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Monday, August 31, 2015

Vaccination Rates

In chapter 2 of The Politics of Autism, I discuss the belief that vaccines cause autism.

Soumya Karlamangla reports at The Los Angeles Times:
The eruption at Disneyland occurred 14 years after health officials had declared the potentially deadly disease eliminated from the United States, thanks in part to childhood vaccination programs. The outbreak raised alarm that more scares could be on the way.
California lawmakers quickly moved to tamp down a growing resistance to vaccination that had been fostered in some communities by unfounded safety concerns. By summer, Gov. Jerry Brown had signed one of the nation's toughest laws to keep parents from opting not to inoculate their kids.
Nationwide data released Thursday by the U.S. Centers for Disease Control and Prevention show that although California children are immunized at a high level, the state's vaccination rate still lags behind the rest of the country.
Eric Holmberg reports at The Wilkes-Barre Times Leader:
Children going back to school in Pennsylvania could be walking into classrooms where as many as one out of every five classmates don’t have all the vaccines required by the state.
While many parents believe that disease outbreaks in school are rare because of vaccines, there were a record number of measles cases in the United States in 2014, according to the U.S. Centers for Disease Control and Prevention (CDC). The 668 cases in 27 states was the highest number since measles were considered eliminated in 2000.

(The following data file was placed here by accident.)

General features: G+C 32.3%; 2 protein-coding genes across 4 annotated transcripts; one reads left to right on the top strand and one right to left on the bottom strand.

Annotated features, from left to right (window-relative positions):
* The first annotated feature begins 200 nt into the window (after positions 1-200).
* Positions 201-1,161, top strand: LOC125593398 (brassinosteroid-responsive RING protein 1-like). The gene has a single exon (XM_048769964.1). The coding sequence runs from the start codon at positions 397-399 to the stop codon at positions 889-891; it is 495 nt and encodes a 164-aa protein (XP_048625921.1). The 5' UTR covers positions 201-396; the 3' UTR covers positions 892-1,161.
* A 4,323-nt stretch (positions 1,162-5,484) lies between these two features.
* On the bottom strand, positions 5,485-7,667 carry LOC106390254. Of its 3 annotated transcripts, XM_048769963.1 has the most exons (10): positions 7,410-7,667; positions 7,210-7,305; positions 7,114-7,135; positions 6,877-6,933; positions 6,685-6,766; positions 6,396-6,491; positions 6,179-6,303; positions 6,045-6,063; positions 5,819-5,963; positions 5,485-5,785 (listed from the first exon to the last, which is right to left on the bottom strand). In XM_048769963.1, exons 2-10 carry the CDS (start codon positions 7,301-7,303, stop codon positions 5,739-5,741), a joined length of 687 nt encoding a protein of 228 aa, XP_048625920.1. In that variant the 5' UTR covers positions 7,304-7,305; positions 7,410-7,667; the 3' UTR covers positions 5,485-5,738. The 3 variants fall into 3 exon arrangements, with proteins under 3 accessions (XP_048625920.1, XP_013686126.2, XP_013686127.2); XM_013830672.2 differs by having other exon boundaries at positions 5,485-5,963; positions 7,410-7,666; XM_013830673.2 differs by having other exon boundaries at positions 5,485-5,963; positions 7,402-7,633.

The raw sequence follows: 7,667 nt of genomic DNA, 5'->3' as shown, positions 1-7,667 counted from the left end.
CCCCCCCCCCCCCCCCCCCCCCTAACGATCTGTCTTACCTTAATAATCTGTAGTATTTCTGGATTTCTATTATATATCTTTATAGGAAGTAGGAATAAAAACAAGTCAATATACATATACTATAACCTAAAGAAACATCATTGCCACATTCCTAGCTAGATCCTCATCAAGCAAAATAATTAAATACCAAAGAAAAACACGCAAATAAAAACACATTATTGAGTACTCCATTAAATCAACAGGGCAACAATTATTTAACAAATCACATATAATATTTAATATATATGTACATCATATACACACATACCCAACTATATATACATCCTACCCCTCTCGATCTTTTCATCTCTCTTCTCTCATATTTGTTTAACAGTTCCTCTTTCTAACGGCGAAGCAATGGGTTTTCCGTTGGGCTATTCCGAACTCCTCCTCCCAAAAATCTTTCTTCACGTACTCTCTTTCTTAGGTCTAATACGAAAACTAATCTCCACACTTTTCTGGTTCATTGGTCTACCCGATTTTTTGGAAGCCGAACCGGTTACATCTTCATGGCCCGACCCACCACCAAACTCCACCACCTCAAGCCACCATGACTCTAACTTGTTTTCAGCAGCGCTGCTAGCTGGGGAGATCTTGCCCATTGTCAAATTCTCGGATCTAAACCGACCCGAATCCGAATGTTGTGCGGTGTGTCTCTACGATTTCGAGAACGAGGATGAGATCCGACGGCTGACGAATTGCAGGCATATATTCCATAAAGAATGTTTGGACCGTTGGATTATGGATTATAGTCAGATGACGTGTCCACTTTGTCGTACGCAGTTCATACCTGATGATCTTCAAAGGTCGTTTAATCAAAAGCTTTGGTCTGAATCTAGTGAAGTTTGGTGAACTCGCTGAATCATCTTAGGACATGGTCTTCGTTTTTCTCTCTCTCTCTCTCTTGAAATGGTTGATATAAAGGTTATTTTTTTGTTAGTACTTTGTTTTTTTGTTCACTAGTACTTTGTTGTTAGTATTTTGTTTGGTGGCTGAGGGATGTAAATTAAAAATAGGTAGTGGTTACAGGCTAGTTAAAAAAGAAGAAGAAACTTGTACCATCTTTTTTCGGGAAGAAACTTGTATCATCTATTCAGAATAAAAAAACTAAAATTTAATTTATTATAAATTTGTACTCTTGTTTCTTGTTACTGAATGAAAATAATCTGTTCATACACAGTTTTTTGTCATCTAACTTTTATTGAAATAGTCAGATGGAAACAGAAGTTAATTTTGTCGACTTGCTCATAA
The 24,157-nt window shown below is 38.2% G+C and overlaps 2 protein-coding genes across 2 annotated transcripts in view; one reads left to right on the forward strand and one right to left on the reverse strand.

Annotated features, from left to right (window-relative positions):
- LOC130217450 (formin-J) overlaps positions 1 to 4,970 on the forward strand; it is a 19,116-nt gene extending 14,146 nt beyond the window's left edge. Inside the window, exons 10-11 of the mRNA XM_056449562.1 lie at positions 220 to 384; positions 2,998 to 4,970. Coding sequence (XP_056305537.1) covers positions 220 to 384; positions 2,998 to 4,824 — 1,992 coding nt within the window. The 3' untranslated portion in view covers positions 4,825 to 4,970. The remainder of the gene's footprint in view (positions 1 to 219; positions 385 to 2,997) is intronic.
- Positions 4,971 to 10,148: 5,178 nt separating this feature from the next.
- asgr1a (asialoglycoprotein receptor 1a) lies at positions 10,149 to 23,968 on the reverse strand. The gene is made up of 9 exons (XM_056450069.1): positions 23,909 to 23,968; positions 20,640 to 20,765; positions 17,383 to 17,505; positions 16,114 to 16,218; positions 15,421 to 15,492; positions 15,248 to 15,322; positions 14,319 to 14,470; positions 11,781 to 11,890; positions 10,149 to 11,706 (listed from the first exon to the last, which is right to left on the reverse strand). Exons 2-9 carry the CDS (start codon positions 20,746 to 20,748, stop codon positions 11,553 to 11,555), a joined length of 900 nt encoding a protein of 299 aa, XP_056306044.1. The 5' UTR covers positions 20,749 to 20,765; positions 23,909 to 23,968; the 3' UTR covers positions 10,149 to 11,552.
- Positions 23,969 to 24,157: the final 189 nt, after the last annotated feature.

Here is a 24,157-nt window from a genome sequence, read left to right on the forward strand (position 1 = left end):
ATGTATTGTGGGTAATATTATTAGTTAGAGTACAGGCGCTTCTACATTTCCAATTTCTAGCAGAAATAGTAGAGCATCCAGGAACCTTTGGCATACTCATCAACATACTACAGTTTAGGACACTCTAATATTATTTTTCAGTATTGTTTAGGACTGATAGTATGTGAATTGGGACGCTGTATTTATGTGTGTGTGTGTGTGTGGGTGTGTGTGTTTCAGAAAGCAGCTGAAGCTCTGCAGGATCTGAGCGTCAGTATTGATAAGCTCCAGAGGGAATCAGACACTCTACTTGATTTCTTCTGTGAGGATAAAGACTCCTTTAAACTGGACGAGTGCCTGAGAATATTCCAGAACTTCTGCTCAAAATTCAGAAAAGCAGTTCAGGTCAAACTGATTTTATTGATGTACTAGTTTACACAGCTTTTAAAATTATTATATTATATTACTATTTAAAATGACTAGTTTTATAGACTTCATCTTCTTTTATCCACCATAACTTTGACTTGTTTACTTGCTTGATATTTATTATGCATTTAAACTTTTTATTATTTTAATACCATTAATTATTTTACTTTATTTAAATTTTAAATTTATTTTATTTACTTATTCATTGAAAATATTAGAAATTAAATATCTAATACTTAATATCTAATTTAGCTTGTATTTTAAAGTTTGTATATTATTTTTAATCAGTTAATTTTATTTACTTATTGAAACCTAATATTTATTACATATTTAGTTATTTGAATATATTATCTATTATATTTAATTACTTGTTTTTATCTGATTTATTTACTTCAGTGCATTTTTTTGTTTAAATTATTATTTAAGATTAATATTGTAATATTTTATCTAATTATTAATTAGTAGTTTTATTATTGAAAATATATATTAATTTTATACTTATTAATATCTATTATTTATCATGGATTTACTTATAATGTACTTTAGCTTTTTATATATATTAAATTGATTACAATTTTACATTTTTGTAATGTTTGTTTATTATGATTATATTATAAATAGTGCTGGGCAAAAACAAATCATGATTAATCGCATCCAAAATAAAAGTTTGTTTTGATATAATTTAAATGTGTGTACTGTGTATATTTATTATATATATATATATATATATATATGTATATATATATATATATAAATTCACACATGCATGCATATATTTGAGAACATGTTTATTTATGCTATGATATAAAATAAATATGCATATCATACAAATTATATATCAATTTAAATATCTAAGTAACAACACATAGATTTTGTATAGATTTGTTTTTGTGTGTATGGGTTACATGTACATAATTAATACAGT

And in the 2013-2014 school year, Pennsylvania had one of the worst vaccination rates in the country for the measles, mumps and rubella (MMR) vaccine, according to the CDC.
 Pennsylvania is one of 20 states that allows parents to claim a religious or philosophical exemption.
Those exemptions allow for a parent to not vaccinate “on the basis of a strong moral or ethical conviction similar to a religious belief.”
They can apply to people whose religion conflicts with vaccinations and others who believe a widely discredited study that said vaccines can cause autism spectrum disorder.
In tight-knit religious communities, there’s the potential for an outbreak. The largest measles outbreak last year (383 cases) occurred primarily among the Amish northeast of Columbus, Ohio. Pennsylvania is the other state with a large Amish population.